Not suitable under 15; parental guidance to 16 (violence, language, death, adult themes)
This topic contains:
- overall comments and recommendations
- details of classification and consumer advice lines for Jojo Rabbit
- a review of Jojo Rabbit completed by the Australian Council on Children and the Media (ACCM) on 30 December 2019.
Overall comments and recommendations
|Children under 15||Not suitable due to violence, language, strong themes of death and loss, and dark satirical humour – Children under this age may not appreciate the seriousness of Nazism due to the satirical nature of the film.|
|Children aged 15||Parental guidance recommended due to violence, language, death and adult themes.|
|Children aged 16 and over||Ok for this age group.|
About the movie
This section contains details about the movie, including its classification by the Australian Government Classification Board and the associated consumer advice lines.
|Name of movie:||Jojo Rabbit|
|Consumer advice lines:||Mature themes, violence and coarse language|
This review of the movie contains the following information:
- a synopsis of the story
- use of violence
- material that may scare or disturb children
- product placement
- sexual references
- nudity and sexual activity
- use of substances
- coarse language
- the movie’s message
Ten-year-old Hitler Youth-hopeful, Jojo (Roman Griffin Davis), and his imaginary friend Adolf Hitler (Taika Watiti), discover Jojo’s mother, Rosie (Scarlett Johansson), is harbouring Jewish girl, Elsa (Thomasin McKenzie) during WWII. As Jojo struggles with his Nazi fanaticism and his mother’s ‘betrayal’ of Germany, he goes on a journey that opens his eyes to the truth of the war and the beliefs he has so ardently defended.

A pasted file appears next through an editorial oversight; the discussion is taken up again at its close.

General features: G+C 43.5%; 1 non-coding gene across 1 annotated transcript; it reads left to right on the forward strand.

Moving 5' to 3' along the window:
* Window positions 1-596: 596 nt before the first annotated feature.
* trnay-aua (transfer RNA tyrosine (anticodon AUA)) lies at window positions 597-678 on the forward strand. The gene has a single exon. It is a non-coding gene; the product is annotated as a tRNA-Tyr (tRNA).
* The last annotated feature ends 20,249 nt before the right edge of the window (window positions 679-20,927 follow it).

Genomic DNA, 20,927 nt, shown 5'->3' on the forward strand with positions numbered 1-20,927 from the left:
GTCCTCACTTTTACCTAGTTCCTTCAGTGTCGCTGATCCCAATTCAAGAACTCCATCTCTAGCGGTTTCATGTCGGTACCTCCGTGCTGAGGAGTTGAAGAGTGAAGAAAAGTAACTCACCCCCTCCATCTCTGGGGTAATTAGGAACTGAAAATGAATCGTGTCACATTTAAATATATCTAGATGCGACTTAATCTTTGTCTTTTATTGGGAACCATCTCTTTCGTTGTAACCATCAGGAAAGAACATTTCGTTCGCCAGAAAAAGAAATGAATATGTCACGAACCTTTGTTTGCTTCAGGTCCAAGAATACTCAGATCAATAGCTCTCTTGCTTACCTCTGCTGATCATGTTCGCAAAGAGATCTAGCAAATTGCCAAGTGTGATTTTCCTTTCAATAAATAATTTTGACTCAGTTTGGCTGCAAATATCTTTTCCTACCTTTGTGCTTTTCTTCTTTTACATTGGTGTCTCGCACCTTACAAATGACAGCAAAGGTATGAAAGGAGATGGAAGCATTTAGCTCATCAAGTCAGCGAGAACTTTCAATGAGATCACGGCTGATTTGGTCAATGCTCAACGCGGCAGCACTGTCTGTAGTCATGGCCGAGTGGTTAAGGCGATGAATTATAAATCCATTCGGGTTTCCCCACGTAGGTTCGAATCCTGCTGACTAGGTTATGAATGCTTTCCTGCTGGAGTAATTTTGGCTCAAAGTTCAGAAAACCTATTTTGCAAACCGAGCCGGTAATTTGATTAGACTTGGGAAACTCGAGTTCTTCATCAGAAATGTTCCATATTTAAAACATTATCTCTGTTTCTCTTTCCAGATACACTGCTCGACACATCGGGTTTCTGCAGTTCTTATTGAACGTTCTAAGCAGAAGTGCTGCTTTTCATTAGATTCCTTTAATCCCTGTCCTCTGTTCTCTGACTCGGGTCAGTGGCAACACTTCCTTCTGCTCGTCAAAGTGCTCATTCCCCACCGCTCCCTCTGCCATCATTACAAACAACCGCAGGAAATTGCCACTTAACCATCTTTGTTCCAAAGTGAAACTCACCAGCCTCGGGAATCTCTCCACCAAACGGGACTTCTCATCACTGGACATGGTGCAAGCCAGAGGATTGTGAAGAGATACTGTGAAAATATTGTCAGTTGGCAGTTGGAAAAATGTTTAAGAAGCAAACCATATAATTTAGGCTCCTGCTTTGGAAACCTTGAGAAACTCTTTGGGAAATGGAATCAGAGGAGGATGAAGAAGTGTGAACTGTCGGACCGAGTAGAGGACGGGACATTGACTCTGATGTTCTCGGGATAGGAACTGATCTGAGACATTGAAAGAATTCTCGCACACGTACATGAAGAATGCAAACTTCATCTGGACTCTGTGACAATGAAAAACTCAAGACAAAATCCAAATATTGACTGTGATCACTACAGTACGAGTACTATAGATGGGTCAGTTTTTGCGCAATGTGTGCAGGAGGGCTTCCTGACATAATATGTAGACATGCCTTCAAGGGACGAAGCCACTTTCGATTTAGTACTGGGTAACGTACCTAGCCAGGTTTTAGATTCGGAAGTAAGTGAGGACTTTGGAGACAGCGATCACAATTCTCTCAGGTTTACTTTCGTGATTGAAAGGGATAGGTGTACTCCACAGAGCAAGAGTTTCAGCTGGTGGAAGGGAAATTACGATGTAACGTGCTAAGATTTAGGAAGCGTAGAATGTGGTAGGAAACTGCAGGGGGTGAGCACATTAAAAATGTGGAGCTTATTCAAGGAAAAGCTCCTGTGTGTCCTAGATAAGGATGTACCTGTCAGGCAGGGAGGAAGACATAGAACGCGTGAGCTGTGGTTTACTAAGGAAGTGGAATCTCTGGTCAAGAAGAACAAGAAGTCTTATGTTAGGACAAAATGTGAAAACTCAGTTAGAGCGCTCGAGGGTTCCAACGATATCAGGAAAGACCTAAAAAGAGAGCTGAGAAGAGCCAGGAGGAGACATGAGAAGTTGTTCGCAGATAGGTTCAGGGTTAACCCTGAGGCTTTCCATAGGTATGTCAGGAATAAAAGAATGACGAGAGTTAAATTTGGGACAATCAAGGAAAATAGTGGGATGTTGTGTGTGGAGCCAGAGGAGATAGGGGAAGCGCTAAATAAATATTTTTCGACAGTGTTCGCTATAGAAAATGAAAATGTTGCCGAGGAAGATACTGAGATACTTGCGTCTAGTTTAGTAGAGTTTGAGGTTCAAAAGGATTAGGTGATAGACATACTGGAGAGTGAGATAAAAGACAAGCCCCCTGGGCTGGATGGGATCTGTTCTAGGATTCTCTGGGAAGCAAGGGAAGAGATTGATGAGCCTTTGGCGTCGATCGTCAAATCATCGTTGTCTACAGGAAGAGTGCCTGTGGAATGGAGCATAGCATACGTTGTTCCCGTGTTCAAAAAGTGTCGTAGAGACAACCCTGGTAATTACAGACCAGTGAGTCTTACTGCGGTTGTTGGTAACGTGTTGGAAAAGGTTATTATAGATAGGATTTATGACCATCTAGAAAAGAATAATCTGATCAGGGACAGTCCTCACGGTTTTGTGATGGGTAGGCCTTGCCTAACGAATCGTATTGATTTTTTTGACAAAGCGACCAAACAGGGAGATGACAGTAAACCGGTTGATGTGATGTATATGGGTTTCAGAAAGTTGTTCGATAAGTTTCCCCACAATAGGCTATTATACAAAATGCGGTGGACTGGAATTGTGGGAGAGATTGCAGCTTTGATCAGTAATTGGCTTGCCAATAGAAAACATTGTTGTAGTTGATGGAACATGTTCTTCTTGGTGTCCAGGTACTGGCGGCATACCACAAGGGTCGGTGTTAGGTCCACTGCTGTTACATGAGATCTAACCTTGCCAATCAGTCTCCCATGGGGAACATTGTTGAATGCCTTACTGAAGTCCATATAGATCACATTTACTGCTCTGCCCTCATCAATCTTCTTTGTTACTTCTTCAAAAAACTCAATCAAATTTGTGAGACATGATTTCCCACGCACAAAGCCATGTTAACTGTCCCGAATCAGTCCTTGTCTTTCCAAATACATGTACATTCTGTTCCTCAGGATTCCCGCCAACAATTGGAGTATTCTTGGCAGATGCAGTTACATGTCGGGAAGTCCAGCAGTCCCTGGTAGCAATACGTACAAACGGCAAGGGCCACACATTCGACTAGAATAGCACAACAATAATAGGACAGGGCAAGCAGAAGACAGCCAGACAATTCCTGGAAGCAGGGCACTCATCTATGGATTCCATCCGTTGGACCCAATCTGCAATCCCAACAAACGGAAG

Children and adolescents may react adversely at different ages to themes of crime, suicide, drug and alcohol dependence, death, serious illness, family breakdown, death or separation from a parent, animal distress or cruelty to animals, children as victims, natural disasters and racism. Occasionally reviews may also signal themes that some parents may simply wish to know about.
War; Death; Love; Racism; Anti-Semitism.
Research shows that children are at risk of learning that violence is an acceptable means of conflict resolution when violence is glamourised, performed by an attractive hero, successful, has few real life consequences, is set in a comic context and / or is mostly perpetrated by male characters with female victims, or by one race against another.
Repeated exposure to violent content can reinforce the message that violence is an acceptable means of conflict resolution. Repeated exposure also increases the risks that children will become desensitised to the use of violence in real life or develop an exaggerated view about the prevalence and likelihood of violence in their own world.
There is some violence in this movie including:
- A Hitler Youth trainee throws a knife at a tree, it bounces back and hits another child in the thigh.
- Hitler Youth trainees play war games that involve pretending to kill each other with rocks – comedic.
- A child is asked to strangle a rabbit to death – He refuses, so an older boy kills the rabbit instead.
- An older Hitler Youth member threatens to crush Jojo’s head with his boot.
- Jojo accidentally sets off a grenade near himself and is rushed to hospital with severe injuries.
- A man is kicked in the groin.
- Dead bodies are seen hanging by their necks in the village centre.
- Jojo stabs Elsa in the shoulder – She is ok, but blood is visible.